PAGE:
Date of Award
Master of Science (MS)
Dr. Dawn Sarno
Dr. Jacqueline Mogle
Dr. Patrick Warren
Digital deception, such as phishing emails, scam phone calls, and fake news, poses a threat to anyone using digital devices. Research on digital deception often points to individual differences like age, cognitive impulsivity, and digital literacy, but has only investigated different types of digital deception independent of each other. Therefore, it is unclear whether users vulnerable to one type of deception are also vulnerable to others, and why. The present research examined relationships between vulnerability to different types of deception, and how this vulnerability is associated with common individual differences like age, cognitive impulsivity, digital literacy, and gullibility, and exploratory individual differences like social desirability and political leaning. Additionally, relationships between individual differences and reporting behaviors were explored. A sample of 295 online participants completed individual difference measures and classified 30 emails, 30 news headlines, and 30 voicemails as legitimate (50%) or not legitimate (50%). Results revealed performance in each task was related to performance in the other tasks. Initial multivariate analyses revealed that impulsivity and digital literacy predicted detection abilities, and age predicted caution across the three tasks. However, subsequent univariate analyses indicated only impulsivity predicted detection abilities in all three tasks, and predictors of abilities were otherwise specific to each task. Exploratory analyses revealed relationships between social desirability and detection abilities in the phishing and vishing tasks. Furthermore, confidence and digital literacy were associated with reporting behaviors in all tasks. Overall, strategies for mitigating digital deception may be improved by considering both domain-specific and domain-general vulnerabilities.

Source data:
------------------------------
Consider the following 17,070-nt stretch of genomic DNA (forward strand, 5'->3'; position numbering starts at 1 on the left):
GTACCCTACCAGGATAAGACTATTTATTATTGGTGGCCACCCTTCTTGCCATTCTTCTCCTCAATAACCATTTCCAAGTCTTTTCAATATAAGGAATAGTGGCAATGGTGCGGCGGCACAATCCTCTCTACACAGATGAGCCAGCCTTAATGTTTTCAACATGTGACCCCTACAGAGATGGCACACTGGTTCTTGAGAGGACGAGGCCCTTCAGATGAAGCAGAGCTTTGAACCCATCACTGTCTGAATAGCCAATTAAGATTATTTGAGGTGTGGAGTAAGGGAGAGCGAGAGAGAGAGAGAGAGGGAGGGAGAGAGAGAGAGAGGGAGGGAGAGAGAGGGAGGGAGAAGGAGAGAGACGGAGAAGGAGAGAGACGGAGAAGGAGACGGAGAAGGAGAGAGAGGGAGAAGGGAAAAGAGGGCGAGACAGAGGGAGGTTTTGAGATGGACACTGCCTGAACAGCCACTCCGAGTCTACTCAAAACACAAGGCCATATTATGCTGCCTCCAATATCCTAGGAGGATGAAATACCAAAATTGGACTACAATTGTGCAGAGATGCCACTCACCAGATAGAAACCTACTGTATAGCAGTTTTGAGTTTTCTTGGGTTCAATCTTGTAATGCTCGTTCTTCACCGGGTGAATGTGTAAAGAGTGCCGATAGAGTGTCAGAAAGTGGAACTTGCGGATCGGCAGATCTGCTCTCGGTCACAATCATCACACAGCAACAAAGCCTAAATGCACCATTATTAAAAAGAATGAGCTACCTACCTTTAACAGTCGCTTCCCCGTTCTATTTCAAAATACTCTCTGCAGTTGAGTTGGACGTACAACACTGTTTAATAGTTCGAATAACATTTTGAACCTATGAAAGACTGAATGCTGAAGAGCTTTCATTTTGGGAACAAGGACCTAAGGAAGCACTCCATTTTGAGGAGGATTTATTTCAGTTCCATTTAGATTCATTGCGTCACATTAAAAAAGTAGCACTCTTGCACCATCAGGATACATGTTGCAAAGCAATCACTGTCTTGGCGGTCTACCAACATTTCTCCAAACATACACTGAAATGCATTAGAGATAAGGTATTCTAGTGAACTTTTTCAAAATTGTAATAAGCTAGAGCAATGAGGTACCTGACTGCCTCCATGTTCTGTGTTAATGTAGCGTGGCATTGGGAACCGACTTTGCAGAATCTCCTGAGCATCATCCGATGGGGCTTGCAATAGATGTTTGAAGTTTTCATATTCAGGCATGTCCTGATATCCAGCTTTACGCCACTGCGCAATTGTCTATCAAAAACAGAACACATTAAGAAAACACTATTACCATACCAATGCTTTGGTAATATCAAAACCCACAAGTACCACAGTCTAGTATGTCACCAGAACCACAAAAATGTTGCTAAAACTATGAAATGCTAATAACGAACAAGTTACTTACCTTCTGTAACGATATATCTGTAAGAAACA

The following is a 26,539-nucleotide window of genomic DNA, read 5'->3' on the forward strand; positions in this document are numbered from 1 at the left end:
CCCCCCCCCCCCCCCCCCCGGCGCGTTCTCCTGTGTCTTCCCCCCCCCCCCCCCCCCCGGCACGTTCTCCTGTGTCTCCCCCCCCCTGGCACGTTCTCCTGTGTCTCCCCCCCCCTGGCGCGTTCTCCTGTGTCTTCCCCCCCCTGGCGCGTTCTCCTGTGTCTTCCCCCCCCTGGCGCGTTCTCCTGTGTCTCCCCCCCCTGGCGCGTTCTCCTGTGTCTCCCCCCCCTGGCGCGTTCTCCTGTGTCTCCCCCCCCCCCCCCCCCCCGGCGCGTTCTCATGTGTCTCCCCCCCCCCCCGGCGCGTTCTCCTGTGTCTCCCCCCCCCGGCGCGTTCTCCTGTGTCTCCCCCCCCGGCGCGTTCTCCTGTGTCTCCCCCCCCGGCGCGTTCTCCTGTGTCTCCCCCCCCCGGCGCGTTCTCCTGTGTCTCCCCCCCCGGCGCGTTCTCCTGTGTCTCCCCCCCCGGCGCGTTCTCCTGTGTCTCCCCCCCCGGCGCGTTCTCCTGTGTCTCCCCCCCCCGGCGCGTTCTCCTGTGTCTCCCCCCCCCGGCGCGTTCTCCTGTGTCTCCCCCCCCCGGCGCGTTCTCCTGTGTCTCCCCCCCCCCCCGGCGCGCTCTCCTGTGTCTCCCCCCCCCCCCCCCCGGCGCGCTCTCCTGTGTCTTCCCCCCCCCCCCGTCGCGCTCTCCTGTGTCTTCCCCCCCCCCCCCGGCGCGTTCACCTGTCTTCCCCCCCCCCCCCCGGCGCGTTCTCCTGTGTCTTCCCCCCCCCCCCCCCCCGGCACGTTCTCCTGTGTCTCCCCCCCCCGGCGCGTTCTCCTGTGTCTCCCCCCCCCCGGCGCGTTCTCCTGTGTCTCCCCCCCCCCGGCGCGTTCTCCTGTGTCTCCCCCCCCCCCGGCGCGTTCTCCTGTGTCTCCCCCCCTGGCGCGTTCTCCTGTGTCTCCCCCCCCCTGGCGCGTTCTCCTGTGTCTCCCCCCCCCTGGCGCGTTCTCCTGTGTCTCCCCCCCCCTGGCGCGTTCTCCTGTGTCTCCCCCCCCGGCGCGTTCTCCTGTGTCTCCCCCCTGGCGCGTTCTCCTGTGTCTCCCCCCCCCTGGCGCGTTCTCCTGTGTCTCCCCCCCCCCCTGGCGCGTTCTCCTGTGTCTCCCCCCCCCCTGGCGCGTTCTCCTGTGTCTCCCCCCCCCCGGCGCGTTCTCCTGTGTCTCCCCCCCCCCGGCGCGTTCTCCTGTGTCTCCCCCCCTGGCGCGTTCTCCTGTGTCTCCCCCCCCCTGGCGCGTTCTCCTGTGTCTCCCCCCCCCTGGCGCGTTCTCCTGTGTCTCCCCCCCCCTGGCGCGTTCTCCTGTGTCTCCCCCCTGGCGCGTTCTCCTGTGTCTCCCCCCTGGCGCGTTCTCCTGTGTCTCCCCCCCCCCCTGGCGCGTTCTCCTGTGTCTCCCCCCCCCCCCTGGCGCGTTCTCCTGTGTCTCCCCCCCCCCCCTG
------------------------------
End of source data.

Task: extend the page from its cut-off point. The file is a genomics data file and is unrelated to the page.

Black, Jeff, "Individual Differences in Vulnerability to Phishing, Fake News, and Vishing" (2023). All Theses. 4069.
Available for download on Friday, May 31, 2024